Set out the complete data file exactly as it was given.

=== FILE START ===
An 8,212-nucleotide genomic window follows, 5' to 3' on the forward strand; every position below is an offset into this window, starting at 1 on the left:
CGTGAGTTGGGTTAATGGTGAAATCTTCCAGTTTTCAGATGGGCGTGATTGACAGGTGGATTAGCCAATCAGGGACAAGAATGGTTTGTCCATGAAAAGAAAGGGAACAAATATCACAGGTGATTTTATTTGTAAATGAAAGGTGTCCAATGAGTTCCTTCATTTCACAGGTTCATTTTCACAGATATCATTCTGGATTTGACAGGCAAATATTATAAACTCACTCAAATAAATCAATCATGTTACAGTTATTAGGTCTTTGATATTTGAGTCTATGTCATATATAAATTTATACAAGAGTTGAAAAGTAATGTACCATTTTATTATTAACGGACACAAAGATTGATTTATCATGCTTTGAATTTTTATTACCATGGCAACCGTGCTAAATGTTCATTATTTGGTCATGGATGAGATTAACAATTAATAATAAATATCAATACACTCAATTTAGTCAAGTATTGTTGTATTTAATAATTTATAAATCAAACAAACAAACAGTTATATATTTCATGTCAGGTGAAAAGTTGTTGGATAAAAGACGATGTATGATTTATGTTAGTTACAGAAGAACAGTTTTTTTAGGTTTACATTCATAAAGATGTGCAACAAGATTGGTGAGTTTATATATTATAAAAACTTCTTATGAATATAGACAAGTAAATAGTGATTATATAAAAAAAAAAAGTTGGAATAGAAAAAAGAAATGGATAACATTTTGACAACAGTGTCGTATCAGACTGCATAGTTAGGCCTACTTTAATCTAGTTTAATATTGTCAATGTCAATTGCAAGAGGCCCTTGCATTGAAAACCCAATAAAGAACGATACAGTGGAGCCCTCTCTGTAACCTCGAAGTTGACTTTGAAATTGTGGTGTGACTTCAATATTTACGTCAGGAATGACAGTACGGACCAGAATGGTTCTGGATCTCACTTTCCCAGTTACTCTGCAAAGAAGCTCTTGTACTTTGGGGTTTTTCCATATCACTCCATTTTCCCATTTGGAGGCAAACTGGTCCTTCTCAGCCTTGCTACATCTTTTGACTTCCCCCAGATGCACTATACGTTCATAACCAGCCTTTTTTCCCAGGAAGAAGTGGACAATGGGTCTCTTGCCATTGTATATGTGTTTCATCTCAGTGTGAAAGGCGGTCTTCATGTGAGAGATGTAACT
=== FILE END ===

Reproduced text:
An 8,212-nucleotide genomic window follows, 5' to 3' on the forward strand; every position below is an offset into this window, starting at 1 on the left:
CGTGAGTTGGGTTAATGGTGAAATCTTCCAGTTTTCAGATGGGCGTGATTGACAGGTGGATTAGCCAATCAGGGACAAGAATGGTTTGTCCATGAAAAGAAAGGGAACAAATATCACAGGTGATTTTATTTGTAAATGAAAGGTGTCCAATGAGTTCCTTCATTTCACAGGTTCATTTTCACAGATATCATTCTGGATTTGACAGGCAAATATTATAAACTCACTCAAATAAATCAATCATGTTACAGTTATTAGGTCTTTGATATTTGAGTCTATGTCATATATAAATTTATACAAGAGTTGAAAAGTAATGTACCATTTTATTATTAACGGACACAAAGATTGATTTATCATGCTTTGAATTTTTATTACCATGGCAACCGTGCTAAATGTTCATTATTTGGTCATGGATGAGATTAACAATTAATAATAAATATCAATACACTCAATTTAGTCAAGTATTGTTGTATTTAATAATTTATAAATCAAACAAACAAACAGTTATATATTTCATGTCAGGTGAAAAGTTGTTGGATAAAAGACGATGTATGATTTATGTTAGTTACAGAAGAACAGTTTTTTTAGGTTTACATTCATAAAGATGTGCAACAAGATTGGTGAGTTTATATATTATAAAAACTTCTTATGAATATAGACAAGTAAATAGTGATTATATAAAAAAAAAAAGTTGGAATAGAAAAAAGAAATGGATAACATTTTGACAACAGTGTCGTATCAGACTGCATAGTTAGGCCTACTTTAATCTAGTTTAATATTGTCAATGTCAATTGCAAGAGGCCCTTGCATTGAAAACCCAATAAAGAACGATACAGTGGAGCCCTCTCTGTAACCTCGAAGTTGACTTTGAAATTGTGGTGTGACTTCAATATTTACGTCAGGAATGACAGTACGGACCAGAATGGTTCTGGATCTCACTTTCCCAGTTACTCTGCAAAGAAGCTCTTGTACTTTGGGGTTTTTCCATATCACTCCATTTTCCCATTTGGAGGCAAACTGGTCCTTCTCAGCCTTGCTACATCTTTTGACTTCCCCCAGATGCACTATACGTTCATAACCAGCCTTTTTTCCCAGGAAGAAGTGGACAATGGGTCTCTTGCCATTGTATATGTGTTTCATCTCAGTGTGAAAGGCGGTCTTCATGTGAGAGATGTAACT